6 thoughts on “Welcome to America, kids – eventually

  1. I think we should screen these kids very carefully and determine which ones we should find places for in the U.S. It should be unacceptable to send a child back if there’s a good chance it would be a death sentence. This process would take a lot of time and money, but we Americans would end up feeling that it was the right thing to do. I personally would help financially to give a child a better life here, but at age 70 I’m beyond wanting to be a foster parent.
    My true confession is that I’m a bleeding heart liberal who spent 44 years as a pastor helping people; that included a few years as president of a ministry in one of Tulsa’s poorest neighborhoods. To anyone who requests it I’ll send by email attachment a sermon on hospitality that I preached recently at All Saints’ Episcopal Church in Bentonville. Radical hospitality–that’s what I think the Bible teaches. I can’t imagine accepting another way.

  2. Good comments, Sandy. I’d be interested to hear your perspective on this question: What if by accepting some kids, it encourages more parents to send their children on this perilous journey, and they die on the way?

  3. Steve, let’s look at the big picture. I just accessed data from the United Nation’s High Commission for Refugees. Their most recent data is from the end of 2011 at which time 45.2 million people across the world had been forcibly displaced from their homes and become refugees. The countries that are hosting the most refugees are Pakistan, Iran, Germany, Kenya, Syria, Ethiopia, Chad, Jordan, China, and Turkey. Pakistan has 1,638,500 refugees, and it ranges down to 267,100 for Turkey. The U.S. is a little below Turkey. This is a mind blowing problem all across the globe, and the U.S. is but one of dozens of key players.
    We can’t accommodate every person who wants to come to our country even for legitimate reasons. But we can’t turn our backs to our neighbors who live outside our borders either. We’re the human race, and we’re all in this thing together. Somewhere there’s a solution; we know it will be hard and costly–but not as hard and costly as what these poor people have experienced!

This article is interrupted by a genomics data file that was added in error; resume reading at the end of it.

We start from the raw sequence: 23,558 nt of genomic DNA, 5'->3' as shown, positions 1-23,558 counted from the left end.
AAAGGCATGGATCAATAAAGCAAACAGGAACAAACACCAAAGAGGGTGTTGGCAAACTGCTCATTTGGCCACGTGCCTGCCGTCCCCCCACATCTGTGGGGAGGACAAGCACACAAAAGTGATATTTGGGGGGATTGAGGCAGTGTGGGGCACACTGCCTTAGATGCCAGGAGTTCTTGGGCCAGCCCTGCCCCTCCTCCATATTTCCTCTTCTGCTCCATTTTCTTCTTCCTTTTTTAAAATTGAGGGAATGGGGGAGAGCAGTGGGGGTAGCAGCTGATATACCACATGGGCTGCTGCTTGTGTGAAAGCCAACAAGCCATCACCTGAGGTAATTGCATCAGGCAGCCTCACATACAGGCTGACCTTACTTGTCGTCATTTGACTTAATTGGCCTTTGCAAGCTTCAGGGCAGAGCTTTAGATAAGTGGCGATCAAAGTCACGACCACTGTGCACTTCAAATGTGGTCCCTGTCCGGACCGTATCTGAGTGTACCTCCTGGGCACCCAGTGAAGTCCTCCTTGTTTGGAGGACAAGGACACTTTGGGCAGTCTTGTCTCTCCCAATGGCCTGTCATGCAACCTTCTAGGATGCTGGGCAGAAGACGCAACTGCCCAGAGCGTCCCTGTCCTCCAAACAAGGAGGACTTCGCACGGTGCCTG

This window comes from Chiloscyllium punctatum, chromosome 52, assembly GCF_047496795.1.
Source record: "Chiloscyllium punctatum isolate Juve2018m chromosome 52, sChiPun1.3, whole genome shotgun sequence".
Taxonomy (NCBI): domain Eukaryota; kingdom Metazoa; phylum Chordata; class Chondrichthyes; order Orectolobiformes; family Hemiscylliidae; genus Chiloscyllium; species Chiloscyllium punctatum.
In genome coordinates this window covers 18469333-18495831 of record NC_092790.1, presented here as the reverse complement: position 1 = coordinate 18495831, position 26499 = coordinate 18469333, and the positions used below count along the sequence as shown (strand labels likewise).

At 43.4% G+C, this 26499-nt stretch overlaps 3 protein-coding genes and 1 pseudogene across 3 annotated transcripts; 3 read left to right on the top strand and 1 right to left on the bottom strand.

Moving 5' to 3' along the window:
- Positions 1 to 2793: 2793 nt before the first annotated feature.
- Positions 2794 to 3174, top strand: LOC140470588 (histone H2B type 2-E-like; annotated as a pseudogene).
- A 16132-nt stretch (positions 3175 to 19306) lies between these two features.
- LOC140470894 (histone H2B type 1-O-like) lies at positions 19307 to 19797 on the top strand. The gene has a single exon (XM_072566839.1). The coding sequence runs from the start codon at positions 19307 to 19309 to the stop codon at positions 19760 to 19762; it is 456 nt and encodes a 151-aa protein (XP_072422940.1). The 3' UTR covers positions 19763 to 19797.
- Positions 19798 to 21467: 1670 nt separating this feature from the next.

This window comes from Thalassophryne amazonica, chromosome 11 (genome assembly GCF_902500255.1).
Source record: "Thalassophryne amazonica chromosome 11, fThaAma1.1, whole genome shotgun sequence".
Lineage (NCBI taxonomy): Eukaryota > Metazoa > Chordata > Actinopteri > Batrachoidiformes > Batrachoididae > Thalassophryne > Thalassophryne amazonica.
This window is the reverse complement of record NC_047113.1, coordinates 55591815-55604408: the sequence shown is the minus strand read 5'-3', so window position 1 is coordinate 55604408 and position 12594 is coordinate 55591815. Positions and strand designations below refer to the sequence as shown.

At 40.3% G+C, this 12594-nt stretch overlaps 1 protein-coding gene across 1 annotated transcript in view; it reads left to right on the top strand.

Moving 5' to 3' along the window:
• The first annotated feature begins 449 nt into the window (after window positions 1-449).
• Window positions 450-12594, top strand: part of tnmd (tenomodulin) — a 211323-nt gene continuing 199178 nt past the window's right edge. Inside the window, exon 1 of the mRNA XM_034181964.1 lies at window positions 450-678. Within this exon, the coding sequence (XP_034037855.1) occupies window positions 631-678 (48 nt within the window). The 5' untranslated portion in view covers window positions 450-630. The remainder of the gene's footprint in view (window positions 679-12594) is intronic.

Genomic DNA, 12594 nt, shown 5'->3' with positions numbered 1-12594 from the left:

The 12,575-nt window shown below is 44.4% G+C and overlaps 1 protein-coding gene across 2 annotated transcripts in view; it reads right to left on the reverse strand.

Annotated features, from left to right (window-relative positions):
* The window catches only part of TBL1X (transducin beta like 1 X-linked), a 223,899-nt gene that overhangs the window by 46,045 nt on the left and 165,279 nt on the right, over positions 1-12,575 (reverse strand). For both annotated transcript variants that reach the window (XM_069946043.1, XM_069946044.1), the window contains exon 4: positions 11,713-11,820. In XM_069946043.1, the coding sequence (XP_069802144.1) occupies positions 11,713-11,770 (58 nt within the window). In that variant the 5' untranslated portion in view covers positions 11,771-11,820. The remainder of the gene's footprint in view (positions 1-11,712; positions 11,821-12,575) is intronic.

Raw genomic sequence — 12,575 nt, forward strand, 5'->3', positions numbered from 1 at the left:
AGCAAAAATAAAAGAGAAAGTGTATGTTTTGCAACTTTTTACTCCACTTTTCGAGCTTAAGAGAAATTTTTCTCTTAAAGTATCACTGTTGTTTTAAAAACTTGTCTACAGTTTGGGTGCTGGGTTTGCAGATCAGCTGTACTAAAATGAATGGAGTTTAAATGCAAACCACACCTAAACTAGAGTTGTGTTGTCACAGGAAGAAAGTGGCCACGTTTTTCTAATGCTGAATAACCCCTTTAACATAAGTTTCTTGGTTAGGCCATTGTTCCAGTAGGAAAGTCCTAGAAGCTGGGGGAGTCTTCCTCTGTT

I’m old enough to remember the influx of Cubans who came to Tulsa when I was a student at TU in the early ’60s. Another wave of them came to Ft. Chaffee in the ’80s where I served as a U.S. Army chaplain. I also remember the Vietnamese who flooded into Oklahoma in the late ’70s; some of them were housed at Ft. Chaffee for a while. We got thru all such migrations in pretty good shape, and those who came have made as good contributions to our nation as the folks who were already here.
    Let’s remember that these children are refugees, not criminals. Some have already died on the way and more will undoubtedly die in future treks. One of the few things we Americans can do about that is reduce our huge demand for drugs that feeds this problem.

  4. Thanks for sharing, Sandy. That was good information, particularly about the refugees. Can’t help but notice that most of those countries aren’t exactly democratic paradises. Please keep in touch.

  5. Ending the failed “War On Drugs” would reduce a lot of the turmoil that U.S. government policies have caused in Central America.